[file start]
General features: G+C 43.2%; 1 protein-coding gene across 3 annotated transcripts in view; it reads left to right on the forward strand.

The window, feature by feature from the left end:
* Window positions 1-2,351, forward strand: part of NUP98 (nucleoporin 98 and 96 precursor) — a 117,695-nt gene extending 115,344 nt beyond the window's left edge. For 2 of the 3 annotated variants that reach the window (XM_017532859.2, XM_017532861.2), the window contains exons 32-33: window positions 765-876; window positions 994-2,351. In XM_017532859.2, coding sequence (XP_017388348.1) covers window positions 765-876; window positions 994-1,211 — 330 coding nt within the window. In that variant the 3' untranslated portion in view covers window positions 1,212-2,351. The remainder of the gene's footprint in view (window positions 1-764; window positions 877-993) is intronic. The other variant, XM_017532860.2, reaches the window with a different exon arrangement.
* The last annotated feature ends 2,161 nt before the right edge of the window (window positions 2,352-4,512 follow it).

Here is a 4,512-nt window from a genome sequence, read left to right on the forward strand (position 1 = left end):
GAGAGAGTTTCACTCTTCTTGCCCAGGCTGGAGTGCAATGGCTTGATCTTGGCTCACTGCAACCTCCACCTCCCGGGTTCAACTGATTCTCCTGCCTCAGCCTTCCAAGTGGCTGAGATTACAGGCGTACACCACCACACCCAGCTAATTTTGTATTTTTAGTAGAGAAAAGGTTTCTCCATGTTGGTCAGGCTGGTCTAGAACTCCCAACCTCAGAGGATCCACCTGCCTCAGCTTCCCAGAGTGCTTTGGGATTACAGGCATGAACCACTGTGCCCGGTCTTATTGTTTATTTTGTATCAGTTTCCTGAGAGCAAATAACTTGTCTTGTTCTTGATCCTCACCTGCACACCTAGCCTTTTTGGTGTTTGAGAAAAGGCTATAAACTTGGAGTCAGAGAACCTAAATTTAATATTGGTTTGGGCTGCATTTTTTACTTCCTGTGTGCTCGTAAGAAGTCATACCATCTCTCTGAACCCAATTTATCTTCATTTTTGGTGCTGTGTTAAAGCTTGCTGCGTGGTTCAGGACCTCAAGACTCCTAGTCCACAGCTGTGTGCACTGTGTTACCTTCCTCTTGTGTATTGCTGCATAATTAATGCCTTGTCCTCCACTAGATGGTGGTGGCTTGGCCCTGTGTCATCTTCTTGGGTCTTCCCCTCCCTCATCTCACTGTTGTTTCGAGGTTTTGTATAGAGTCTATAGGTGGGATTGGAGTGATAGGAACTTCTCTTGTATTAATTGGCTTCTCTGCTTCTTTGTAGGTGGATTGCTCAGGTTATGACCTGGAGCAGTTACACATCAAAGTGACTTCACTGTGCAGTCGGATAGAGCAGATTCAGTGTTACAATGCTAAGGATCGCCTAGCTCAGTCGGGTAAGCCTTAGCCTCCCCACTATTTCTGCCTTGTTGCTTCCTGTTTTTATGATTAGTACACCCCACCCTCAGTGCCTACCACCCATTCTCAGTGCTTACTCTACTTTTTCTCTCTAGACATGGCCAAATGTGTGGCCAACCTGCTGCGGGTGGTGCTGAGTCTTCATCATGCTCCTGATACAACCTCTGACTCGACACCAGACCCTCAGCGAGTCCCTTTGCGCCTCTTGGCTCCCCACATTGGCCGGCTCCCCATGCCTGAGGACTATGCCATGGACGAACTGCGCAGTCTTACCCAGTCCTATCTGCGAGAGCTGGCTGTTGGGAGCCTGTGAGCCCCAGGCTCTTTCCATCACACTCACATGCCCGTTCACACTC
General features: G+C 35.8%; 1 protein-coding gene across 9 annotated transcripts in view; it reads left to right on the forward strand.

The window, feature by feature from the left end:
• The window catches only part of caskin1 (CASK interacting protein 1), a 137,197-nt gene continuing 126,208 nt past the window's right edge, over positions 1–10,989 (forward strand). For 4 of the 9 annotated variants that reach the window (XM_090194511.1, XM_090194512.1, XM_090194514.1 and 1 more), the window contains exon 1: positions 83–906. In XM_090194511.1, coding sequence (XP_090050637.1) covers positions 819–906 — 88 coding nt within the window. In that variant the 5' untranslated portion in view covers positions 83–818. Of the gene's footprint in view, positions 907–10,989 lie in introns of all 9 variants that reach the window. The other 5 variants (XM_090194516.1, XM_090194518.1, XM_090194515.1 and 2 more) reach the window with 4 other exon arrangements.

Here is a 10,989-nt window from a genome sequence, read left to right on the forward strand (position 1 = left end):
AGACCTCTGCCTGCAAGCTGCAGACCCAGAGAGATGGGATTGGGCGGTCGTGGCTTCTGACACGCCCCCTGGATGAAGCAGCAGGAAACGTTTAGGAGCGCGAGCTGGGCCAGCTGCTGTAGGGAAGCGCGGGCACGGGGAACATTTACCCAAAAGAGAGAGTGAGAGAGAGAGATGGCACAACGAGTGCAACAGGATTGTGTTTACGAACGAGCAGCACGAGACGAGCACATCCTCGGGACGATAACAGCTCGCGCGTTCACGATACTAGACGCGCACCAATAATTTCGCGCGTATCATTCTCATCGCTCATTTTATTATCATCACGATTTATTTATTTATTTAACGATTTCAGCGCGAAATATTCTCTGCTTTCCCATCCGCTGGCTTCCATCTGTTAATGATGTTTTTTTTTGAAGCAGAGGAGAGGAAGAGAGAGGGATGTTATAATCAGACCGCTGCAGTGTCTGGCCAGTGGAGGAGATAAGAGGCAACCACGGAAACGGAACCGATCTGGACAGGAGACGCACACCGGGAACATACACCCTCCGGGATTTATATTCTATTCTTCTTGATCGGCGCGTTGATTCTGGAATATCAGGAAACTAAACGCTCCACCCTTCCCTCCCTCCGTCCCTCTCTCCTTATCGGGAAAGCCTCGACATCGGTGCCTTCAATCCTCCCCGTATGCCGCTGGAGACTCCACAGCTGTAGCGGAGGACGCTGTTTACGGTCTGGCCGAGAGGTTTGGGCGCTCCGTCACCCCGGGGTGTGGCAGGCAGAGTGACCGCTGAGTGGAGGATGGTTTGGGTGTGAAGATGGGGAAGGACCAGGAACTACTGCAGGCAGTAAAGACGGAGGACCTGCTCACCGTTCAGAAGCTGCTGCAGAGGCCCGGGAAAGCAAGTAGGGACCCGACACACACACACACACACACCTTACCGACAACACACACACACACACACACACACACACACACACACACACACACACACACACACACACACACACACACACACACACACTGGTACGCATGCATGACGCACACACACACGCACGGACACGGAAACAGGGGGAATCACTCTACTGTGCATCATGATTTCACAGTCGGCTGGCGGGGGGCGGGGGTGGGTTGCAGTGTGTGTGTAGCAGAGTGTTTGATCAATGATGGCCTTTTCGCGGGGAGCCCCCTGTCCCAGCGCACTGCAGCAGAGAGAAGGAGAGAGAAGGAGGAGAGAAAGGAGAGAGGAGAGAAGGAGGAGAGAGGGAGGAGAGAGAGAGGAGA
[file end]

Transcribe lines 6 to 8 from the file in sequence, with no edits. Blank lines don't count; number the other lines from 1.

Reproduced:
GAGAGAGTTTCACTCTTCTTGCCCAGGCTGGAGTGCAATGGCTTGATCTTGGCTCACTGCAACCTCCACCTCCCGGGTTCAACTGATTCTCCTGCCTCAGCCTTCCAAGTGGCTGAGATTACAGGCGTACACCACCACACCCAGCTAATTTTGTATTTTTAGTAGAGAAAAGGTTTCTCCATGTTGGTCAGGCTGGTCTAGAACTCCCAACCTCAGAGGATCCACCTGCCTCAGCTTCCCAGAGTGCTTTGGGATTACAGGCATGAACCACTGTGCCCGGTCTTATTGTTTATTTTGTATCAGTTTCCTGAGAGCAAATAACTTGTCTTGTTCTTGATCCTCACCTGCACACCTAGCCTTTTTGGTGTTTGAGAAAAGGCTATAAACTTGGAGTCAGAGAACCTAAATTTAATATTGGTTTGGGCTGCATTTTTTACTTCCTGTGTGCTCGTAAGAAGTCATACCATCTCTCTGAACCCAATTTATCTTCATTTTTGGTGCTGTGTTAAAGCTTGCTGCGTGGTTCAGGACCTCAAGACTCCTAGTCCACAGCTGTGTGCACTGTGTTACCTTCCTCTTGTGTATTGCTGCATAATTAATGCCTTGTCCTCCACTAGATGGTGGTGGCTTGGCCCTGTGTCATCTTCTTGGGTCTTCCCCTCCCTCATCTCACTGTTGTTTCGAGGTTTTGTATAGAGTCTATAGGTGGGATTGGAGTGATAGGAACTTCTCTTGTATTAATTGGCTTCTCTGCTTCTTTGTAGGTGGATTGCTCAGGTTATGACCTGGAGCAGTTACACATCAAAGTGACTTCACTGTGCAGTCGGATAGAGCAGATTCAGTGTTACAATGCTAAGGATCGCCTAGCTCAGTCGGGTAAGCCTTAGCCTCCCCACTATTTCTGCCTTGTTGCTTCCTGTTTTTATGATTAGTACACCCCACCCTCAGTGCCTACCACCCATTCTCAGTGCTTACTCTACTTTTTCTCTCTAGACATGGCCAAATGTGTGGCCAACCTGCTGCGGGTGGTGCTGAGTCTTCATCATGCTCCTGATACAACCTCTGACTCGACACCAGACCCTCAGCGAGTCCCTTTGCGCCTCTTGGCTCCCCACATTGGCCGGCTCCCCATGCCTGAGGACTATGCCATGGACGAACTGCGCAGTCTTACCCAGTCCTATCTGCGAGAGCTGGCTGTTGGGAGCCTGTGAGCCCCAGGCTCTTTCCATCACACTCACATGCCCGTTCACACTC
General features: G+C 35.8%; 1 protein-coding gene across 9 annotated transcripts in view; it reads left to right on the forward strand.

The window, feature by feature from the left end: